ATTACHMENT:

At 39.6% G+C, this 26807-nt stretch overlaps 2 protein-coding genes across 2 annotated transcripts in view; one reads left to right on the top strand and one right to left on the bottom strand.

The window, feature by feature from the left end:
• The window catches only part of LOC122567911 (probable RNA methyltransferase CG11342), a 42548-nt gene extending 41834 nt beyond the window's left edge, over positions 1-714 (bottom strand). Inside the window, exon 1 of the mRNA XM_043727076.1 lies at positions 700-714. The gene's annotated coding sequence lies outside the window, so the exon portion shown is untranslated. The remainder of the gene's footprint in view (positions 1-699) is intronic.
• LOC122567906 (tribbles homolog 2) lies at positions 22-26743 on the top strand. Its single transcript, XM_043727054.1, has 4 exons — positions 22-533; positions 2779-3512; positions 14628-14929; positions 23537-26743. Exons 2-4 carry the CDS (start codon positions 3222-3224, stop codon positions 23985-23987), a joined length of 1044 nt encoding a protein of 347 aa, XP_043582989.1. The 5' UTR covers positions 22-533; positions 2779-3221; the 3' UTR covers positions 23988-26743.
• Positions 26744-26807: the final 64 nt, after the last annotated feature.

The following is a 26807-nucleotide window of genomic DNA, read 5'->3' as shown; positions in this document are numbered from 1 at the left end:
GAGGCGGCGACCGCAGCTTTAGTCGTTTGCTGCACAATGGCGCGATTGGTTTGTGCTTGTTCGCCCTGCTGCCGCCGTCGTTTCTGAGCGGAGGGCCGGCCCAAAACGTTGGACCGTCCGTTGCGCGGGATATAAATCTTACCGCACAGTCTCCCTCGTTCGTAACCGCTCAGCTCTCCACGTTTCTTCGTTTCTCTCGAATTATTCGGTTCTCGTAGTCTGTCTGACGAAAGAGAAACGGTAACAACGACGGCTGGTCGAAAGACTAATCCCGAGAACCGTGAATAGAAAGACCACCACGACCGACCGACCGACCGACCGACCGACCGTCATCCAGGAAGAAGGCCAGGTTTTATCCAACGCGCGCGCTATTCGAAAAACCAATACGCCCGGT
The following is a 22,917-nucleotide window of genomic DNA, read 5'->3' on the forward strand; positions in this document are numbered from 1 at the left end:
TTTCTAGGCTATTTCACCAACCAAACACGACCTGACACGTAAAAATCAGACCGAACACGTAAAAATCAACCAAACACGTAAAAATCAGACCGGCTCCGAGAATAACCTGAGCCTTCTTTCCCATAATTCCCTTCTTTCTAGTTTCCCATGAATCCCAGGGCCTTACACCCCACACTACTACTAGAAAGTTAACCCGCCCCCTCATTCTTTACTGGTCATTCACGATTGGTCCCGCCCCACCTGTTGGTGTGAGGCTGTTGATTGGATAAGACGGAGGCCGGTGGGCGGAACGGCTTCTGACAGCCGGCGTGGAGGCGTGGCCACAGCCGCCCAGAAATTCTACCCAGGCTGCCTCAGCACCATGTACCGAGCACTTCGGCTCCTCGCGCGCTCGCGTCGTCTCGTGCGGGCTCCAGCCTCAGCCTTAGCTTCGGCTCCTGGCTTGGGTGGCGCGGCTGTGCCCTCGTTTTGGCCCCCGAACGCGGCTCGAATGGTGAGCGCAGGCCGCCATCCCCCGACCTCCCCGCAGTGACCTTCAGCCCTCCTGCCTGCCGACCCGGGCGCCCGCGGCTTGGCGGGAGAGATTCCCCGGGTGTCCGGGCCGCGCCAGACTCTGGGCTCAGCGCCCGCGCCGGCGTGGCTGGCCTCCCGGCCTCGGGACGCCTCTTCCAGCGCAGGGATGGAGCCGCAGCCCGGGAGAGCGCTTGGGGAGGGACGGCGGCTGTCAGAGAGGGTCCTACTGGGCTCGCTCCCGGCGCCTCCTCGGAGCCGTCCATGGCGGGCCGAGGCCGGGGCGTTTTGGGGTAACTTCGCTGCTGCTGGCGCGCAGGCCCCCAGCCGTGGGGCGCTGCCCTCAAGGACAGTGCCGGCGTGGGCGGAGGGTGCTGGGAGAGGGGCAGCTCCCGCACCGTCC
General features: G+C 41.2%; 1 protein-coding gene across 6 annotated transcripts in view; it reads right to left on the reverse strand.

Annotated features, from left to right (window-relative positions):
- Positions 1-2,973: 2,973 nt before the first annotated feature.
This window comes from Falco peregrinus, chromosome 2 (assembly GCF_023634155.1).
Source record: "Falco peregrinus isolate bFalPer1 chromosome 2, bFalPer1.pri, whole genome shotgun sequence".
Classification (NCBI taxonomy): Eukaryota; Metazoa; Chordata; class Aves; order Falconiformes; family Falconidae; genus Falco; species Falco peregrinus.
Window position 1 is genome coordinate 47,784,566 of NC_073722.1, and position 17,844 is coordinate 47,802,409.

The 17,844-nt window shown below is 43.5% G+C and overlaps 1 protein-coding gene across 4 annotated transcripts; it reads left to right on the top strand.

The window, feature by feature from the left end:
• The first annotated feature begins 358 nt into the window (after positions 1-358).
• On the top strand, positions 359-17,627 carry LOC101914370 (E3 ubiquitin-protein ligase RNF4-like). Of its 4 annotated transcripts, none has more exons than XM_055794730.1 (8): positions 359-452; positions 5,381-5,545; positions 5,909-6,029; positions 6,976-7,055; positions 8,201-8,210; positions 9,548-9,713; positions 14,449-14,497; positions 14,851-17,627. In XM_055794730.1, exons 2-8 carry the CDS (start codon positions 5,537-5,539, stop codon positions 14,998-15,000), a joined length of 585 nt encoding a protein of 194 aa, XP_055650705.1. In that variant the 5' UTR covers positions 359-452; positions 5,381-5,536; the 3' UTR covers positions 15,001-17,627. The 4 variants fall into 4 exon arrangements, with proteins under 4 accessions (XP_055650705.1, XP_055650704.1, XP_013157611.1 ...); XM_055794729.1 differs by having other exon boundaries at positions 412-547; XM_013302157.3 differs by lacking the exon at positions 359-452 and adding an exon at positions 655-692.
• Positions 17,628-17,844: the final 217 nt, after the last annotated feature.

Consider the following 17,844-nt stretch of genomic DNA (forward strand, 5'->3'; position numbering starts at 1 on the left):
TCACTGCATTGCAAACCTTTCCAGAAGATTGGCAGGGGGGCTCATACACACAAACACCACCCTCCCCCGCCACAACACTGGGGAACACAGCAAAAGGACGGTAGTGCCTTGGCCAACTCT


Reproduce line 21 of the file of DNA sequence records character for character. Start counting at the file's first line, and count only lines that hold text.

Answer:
• Positions 17,628-17,844: the final 217 nt, after the last annotated feature.